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Elon Musk Reveals Why the Starship SN10 Rocket Exploded

(Photo via SpaceX/YouTube)

SpaceX last week successfully landed its reusable Starship rocket after completing a high-altitude flight test, but then it exploded.

Like siblings SN8 and SN9 that came before, this version was powered by three engines, each shutting down in sequence prior to reaching apogee—about six miles in altitude. The vehicle performed as expected, reorienting itself for reentry and descending into a precise landing at the intended location.

“Starship SN10 landed in one piece,” SpaceX CEO Elon Musk tweeted at the time, almost willing something to go wrong. Ten minutes later, something did. Various reports suggested a massive fire at the vehicle’s base sent it on an impromptu second trip into the sky.

In a Tuesday tweet—responding to photographs that appear to show employees testing the landing legs of Starship SN11 ahead of its upcoming flight test—Musk revealed that SN10’s engine “was low on thrust due (probably) to partial helium ingestion from fuel header tank.”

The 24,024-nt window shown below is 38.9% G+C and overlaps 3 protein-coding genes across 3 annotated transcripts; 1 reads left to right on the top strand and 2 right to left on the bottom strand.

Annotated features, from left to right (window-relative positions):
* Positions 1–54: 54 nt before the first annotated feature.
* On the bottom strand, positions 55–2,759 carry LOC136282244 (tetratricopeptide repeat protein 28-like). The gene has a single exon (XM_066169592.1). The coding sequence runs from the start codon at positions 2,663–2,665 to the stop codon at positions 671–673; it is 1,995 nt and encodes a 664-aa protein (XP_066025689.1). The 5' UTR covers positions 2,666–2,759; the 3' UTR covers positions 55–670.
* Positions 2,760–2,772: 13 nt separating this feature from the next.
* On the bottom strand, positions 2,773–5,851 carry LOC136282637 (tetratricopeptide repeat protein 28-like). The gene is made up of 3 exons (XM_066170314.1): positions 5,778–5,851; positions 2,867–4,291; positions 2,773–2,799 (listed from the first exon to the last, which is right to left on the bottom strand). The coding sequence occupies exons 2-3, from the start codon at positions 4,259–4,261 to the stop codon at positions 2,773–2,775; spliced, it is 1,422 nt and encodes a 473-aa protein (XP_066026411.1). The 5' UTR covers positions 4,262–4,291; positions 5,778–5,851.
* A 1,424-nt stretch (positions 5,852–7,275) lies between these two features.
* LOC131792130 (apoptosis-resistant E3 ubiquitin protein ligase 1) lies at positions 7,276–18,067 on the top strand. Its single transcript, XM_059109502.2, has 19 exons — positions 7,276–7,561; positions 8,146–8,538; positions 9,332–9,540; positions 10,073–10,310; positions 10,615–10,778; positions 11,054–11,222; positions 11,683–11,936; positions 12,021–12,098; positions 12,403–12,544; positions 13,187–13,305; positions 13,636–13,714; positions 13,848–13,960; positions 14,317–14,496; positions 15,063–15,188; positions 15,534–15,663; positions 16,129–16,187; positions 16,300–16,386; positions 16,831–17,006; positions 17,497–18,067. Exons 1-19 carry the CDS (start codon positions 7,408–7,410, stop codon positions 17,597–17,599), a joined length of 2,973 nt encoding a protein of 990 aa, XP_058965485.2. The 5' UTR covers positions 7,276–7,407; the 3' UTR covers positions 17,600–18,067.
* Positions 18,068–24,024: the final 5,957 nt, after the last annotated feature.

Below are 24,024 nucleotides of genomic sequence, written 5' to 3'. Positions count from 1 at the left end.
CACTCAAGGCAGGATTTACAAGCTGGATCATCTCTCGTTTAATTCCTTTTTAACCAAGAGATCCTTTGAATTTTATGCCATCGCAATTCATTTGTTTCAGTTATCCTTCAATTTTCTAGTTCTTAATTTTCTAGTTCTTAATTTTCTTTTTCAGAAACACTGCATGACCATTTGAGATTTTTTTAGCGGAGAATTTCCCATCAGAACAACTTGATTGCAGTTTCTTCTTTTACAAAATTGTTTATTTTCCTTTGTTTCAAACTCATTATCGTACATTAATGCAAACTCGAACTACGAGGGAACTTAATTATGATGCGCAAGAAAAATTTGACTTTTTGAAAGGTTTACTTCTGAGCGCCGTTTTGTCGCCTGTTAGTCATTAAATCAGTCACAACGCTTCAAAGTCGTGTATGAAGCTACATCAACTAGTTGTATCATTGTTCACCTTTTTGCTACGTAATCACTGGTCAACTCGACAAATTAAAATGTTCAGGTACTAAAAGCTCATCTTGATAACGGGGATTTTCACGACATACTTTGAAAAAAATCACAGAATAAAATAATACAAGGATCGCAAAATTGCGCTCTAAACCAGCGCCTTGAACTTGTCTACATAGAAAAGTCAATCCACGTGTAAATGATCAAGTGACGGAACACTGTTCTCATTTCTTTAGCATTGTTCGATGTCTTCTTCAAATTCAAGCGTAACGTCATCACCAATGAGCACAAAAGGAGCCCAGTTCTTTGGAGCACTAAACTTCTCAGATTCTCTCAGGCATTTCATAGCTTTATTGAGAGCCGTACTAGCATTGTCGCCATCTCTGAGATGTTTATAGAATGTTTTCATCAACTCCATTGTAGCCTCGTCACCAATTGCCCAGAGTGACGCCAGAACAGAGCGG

He also confirmed that the helium ingestion was likely the result of a pressurization system, added to the CH4 header tank to correct for a previous error in the SN8 model. “My fault for approving,” Musk wrote. “Sounded good at the time.”

That’s the problem with landing on a hard surface like SpaceX’s Boca Chica launch site. “Could just have it land on a big net or bouncy castle,” Musk proposed in a subsequent post. “Lacks dignity, but would work.” There are “multiple fixes” in the works for Starship SN11, which recently rolled out to the Texas launch site and could be ready to take off as soon as next week.

The Federal Aviation Administration (FAA) last month concluded investigations into a pair of SpaceX Starship trials, including the botched touchdowns of two high-altitude test flights. In early December, SpaceX successfully launched its Starship rocket—which crash landed back on Earth. Two months later, the firm sent the SN9 soaring miles above the company’s Texas facilities, completing another successful flight demonstration—which, once again, ended in a fiery explosion of prototype pieces.

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